- For saxophone, here are some great books to use. Technique of the Saxophone Rhythm Studies by Joe Viola of the Berklee Press. Section I provides rhythmic reading experience. These are in duet form so play both parts. Section II uses music in simple and compound meters. They start out as short pieces and gradually get longer and harder. Section III are double time exercises. Remember, read it the first time, then go back and clean it up, play it again and put it away. Section IV are Etudes in various meters and styles. A jazz feel is used in this book. Each day pick one or two pages from each section.
- I practiced improvisation with my Aebersold’s. I had the tune I was going to play down really well.
- I also practiced reading out of the harder Lennie Niehaus Jazz Conception Etude and Duet Books. The same is true for the Greg Fishman series of Etudes and Duets. For the classical side go through some Ferling etudes, sight read some of the Voxman Studies
The Air Force mainly recruits college educated players and just does “on the job training” for marching band and other subjects. The Air Force basically does the same ensembles that the Army does. I am not sure about their retention rate. For more information go to www.music.af.mil/careers/.
The Perks of Military Bands
- All the branches offer college loan repayment up to $65K except the Marines which offers zero college loan repayment.
- You will travel and meet interesting people. You may even meet your spouse while traveling. A lot of guys get married to girls from Europe, Japan, and Korea while stationed in bands there.
- BAH which means Basic Allowance for Housing, this is tax free money which is given by rank. BAS which means Basic Allowance for Subsistence or food. This is also tax free.
- Your regular pay by rank. This is taxed. Right to use the exchange, grocery store etc all tax free. Thirty days paid leave per year, pension plan, thrift savings plan, free medical care for you and your family, free dental care for you.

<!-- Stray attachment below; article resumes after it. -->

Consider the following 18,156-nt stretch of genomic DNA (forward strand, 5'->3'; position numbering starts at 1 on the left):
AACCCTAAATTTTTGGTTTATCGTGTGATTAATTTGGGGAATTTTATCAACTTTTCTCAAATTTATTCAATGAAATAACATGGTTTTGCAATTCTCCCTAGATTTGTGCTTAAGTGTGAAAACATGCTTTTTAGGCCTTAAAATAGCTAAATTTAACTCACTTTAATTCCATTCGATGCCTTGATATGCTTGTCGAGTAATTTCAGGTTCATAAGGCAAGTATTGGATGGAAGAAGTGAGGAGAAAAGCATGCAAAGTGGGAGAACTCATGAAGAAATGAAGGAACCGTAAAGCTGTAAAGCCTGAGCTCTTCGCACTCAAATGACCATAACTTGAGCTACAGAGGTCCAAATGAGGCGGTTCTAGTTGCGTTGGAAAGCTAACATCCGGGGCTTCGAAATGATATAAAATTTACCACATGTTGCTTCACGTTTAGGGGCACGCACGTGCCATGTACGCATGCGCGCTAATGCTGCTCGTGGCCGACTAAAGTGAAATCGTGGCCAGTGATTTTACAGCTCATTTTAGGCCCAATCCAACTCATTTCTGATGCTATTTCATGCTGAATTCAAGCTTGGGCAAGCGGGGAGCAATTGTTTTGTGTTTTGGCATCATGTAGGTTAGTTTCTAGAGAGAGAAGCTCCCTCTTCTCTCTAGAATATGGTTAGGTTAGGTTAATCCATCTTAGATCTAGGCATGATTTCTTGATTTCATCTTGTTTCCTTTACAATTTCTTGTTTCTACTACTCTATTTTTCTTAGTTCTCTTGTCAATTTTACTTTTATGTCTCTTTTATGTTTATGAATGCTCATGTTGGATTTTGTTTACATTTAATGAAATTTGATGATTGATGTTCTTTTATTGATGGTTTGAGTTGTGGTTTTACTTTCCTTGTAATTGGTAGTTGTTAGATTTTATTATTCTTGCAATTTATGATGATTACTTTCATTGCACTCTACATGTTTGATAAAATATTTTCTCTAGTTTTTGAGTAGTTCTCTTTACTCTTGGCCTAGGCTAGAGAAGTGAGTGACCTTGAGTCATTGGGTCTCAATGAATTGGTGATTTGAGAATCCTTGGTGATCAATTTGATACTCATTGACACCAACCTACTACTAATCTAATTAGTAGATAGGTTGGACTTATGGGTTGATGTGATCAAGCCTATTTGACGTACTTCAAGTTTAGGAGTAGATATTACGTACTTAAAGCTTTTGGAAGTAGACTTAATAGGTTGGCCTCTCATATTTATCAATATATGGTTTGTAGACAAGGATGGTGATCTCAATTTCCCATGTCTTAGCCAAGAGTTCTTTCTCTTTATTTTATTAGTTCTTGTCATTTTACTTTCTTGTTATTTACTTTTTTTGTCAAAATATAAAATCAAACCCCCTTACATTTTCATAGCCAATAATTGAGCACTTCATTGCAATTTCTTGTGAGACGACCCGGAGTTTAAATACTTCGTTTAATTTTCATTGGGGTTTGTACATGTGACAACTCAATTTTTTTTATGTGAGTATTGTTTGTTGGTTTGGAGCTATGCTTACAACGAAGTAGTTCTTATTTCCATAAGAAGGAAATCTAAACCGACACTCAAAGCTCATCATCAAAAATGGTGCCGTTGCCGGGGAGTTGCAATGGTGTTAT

- The Montgomery GI Bill and the Post 9/11 GI Bill. (I used the Post 9/11 GI Bill to earn my Masters Degree).
- There is a very reasonable medical plan and dental plan when you retire, it is like a HMO.
Things To Consider
- You must maintain your physical fitness. You will have a physical fitness test twice a year. If you are out of shape, not within the weight standards then in order to enlist you must get in shape. You must be able to do push-ups, crunches and run two miles. The standard is set by your age so a 20 year old must run faster than a 45 year old member. The Marines require you to do pull ups in addition to the other events above.
- You will be subject to random drug screenings where you have to go in a bottle under the observation of a senior person. So if you are shy about this, the military is not for you.
- There is discipline and structure, you must follow the orders of those over you in the chain of command even if that person has less education than you.
- You must play the music assigned, you do not have a choice of the music played unless you are the leader.
- You will have secondary duties such as working in the library, supply room, or cleaning the head (bathroom). The lower the ranking you are, the more likely that you will have the dirty work of keeping the band room clean.
- You can gig, teach or go to school after hours if the schedule permits it.
- You will transfer every three to four years.
There are promotion tests. Ask a current band member about them. However from my experience the best promoting branches for the band are the Army then the Marines. Promotion in the Navy can be very slow, the same is true for the Air Force.